New evidence of the invisible matter that could make up 90% of the universe.
In early December, the Cold Dark Matter Search (CDMS) experiment located in the deep Soudan Mine in northern Minnesota leaked a tantalizing hint that they may have discovered something remarkable. The experiment is designed to directly detect new elementary particles that might make up the dark matter known to dominate our own Milky Way galaxy, all galaxies, and indeed all mass in the universe—so news of a possible breakthrough was thrilling.
The actual result? Two pulses were detected over the course of almost a year that might have been due to dark matter, CDMS announced on Dec. 17. However, there is a 25% chance that the pulses were actually caused by background radioactivity in and around the detector.
Physicists remain fascinated by the possibility that the events at CDMS, reported on the back pages of the world’s newspapers, might nevertheless be real. If they are, they will represent the culmination of one of the most incredible detective stories in the history of science.
Beginning in the 1970s, evidence began to accumulate that there was much more mass out there than meets the eye. Scientists, mostly by observing the speed of rotation of our galaxy, estimated that there was perhaps 10 times as much dark matter as visible material.
At around the same time, independent computer calculations following the possible gravitational formation of galaxies supported this idea. The calculations suggested that only some new type of material that didn’t interact as normal matter does could account for the structures we see.
Meanwhile, in the completely separate field of elementary particle physics, my colleagues and I had concluded that in order to understand what we see, it is quite likely that a host of new elementary particles may exist at a scale beyond what accelerators at the time could detect. This is one of the reasons there is such excitement about the new Large Hadron Collider in Geneva, Switzerland. Last month, it finally began to produce collisions, and it might eventually directly produce these new particles.
Theorists who had proposed the existence of such particles realized that they could have been produced during the earliest moments of the fiery Big Bang in numbers that could account for the inferred abundance of dark matter today. Moreover, these new particles would have exactly the properties needed for such material. They would interact so weakly with normal matter that they could go through the Earth without a single interaction.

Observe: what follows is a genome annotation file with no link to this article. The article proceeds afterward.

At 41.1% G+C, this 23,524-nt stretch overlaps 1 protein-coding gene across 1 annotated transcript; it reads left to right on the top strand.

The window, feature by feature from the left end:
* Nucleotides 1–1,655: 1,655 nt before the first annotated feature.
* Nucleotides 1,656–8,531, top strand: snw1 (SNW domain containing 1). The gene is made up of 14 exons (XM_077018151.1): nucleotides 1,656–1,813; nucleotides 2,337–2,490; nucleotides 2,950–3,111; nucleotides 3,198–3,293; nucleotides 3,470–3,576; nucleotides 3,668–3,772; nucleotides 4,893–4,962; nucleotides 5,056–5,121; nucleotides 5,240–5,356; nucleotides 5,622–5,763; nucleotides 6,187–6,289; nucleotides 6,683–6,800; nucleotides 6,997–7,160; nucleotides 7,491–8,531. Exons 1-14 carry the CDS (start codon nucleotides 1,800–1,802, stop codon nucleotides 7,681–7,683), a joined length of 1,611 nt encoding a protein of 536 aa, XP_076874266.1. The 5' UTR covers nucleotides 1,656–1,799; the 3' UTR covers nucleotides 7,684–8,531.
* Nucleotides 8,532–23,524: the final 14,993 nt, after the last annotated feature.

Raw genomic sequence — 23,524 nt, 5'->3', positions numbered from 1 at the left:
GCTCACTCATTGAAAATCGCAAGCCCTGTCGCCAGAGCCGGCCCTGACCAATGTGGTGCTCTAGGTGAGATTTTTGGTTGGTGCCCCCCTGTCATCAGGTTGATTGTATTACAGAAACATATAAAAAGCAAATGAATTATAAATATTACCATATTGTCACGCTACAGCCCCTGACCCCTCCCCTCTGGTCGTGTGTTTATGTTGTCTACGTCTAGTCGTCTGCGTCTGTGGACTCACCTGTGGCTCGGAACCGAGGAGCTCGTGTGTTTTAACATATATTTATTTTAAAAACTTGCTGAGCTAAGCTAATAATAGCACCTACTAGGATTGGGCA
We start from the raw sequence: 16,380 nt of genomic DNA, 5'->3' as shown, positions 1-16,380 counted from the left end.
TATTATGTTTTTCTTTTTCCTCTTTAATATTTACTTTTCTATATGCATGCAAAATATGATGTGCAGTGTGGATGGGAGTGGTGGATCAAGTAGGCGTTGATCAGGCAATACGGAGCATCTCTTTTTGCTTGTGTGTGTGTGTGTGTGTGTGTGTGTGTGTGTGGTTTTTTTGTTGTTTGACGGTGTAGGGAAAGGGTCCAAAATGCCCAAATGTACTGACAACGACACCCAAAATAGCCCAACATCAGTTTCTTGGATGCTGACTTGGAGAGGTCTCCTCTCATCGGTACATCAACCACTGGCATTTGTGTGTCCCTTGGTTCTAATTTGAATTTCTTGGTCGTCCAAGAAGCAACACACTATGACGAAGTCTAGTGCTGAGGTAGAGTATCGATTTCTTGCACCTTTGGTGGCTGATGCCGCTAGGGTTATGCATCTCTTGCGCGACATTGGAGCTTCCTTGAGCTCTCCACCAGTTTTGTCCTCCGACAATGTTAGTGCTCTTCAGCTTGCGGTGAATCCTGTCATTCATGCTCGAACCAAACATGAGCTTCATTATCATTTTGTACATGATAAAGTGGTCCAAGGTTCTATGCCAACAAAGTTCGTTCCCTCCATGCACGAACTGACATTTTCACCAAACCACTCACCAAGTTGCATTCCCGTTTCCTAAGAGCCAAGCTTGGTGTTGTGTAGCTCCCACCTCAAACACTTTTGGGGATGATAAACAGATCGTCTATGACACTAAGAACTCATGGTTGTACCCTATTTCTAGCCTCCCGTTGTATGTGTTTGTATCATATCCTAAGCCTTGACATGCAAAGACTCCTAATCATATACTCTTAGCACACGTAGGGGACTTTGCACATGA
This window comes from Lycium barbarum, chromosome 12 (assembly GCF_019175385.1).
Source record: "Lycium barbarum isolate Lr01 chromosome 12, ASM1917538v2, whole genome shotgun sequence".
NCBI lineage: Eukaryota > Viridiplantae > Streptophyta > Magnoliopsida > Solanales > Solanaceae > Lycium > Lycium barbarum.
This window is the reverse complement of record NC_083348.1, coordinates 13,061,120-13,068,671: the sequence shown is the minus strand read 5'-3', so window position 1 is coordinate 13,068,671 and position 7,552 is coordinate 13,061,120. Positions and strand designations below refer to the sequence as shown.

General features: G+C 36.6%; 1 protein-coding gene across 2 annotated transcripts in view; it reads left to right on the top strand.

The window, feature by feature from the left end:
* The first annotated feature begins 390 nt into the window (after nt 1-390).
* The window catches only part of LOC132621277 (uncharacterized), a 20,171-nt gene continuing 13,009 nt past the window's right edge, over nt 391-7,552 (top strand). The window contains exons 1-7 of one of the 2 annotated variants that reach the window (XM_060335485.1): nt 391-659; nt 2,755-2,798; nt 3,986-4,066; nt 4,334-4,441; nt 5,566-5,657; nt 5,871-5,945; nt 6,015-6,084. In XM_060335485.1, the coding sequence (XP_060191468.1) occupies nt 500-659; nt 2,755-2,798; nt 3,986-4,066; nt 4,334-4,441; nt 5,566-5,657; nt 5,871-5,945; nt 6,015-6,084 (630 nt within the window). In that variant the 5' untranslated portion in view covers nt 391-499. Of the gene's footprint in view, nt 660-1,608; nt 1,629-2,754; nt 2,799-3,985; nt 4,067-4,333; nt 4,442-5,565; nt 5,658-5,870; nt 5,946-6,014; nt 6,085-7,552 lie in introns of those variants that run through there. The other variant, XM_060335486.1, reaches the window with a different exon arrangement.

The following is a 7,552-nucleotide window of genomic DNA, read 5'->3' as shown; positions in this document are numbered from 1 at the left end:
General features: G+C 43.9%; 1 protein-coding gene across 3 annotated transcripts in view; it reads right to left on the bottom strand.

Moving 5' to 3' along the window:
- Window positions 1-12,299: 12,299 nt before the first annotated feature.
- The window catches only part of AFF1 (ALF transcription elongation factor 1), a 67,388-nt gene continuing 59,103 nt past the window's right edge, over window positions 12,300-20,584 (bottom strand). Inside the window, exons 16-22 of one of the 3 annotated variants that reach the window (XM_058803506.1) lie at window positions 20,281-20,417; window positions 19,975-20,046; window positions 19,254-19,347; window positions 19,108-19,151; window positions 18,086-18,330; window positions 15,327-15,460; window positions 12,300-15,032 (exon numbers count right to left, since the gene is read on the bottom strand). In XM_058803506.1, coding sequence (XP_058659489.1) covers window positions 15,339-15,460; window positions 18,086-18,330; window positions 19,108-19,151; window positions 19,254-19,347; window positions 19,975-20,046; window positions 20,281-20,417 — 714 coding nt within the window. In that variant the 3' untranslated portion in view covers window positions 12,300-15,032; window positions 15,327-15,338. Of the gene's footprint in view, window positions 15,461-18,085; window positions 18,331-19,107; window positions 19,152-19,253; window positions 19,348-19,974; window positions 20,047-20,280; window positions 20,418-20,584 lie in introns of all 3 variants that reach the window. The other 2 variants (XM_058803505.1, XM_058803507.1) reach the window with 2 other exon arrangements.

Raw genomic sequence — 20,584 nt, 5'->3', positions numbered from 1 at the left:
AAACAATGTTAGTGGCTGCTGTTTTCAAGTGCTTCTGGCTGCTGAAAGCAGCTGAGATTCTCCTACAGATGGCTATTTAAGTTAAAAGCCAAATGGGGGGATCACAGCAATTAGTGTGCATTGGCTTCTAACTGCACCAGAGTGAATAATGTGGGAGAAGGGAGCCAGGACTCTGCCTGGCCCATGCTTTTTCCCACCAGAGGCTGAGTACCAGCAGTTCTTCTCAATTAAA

Emboldened by all of these arguments, a brave set of experimentalists began to devise techniques by which they might observe such particles. This required building detectors deep underground, far from the reach of most cosmic rays that would overwhelm any sensitive detector, and in clean rooms with no radioactivity that could produce a false signal.
So when the physics community heard rumors that one of these experiments had detected something, we all waited with eager anticipation. A convincing observation would vindicate almost half a century of carefully developed, if fragile, arguments suggesting a whole new invisible world waiting to be discovered.
For the theorist working at his desk alone at night, it seems almost unfathomable that nature might actually obey the delicate theories you develop on pieces of paper. This is especially true when the theories involve ideas from so many different areas of science and require leaps of imagination.
Alas, to celebrate would be premature: The reported results are intriguing, but less than convincing. Yet if the two pulses observed last week in Minnesota are followed by more signals as bigger detectors turn on in the coming year or two, it will provide serious vindication of the power of human imagination. Combined with rigorous logical inference and technological wizardry—all the things that make science worth celebrating—scientists’ creativity will have uncovered hidden worlds that a century ago could not have been conceived.
If, on the other hand, the events turn out to have been mere background radioactivity, physicists will not give up. It will only force us to be more clever and more energetic as we try to unravel nature’s mysteries.
Mr. Krauss is director of the Origins Institute at Arizona State University, and a theoretical physicist who has been involved in the search for dark matter for 30 years. His newest book, “Quantum Man,” will appear in 2010.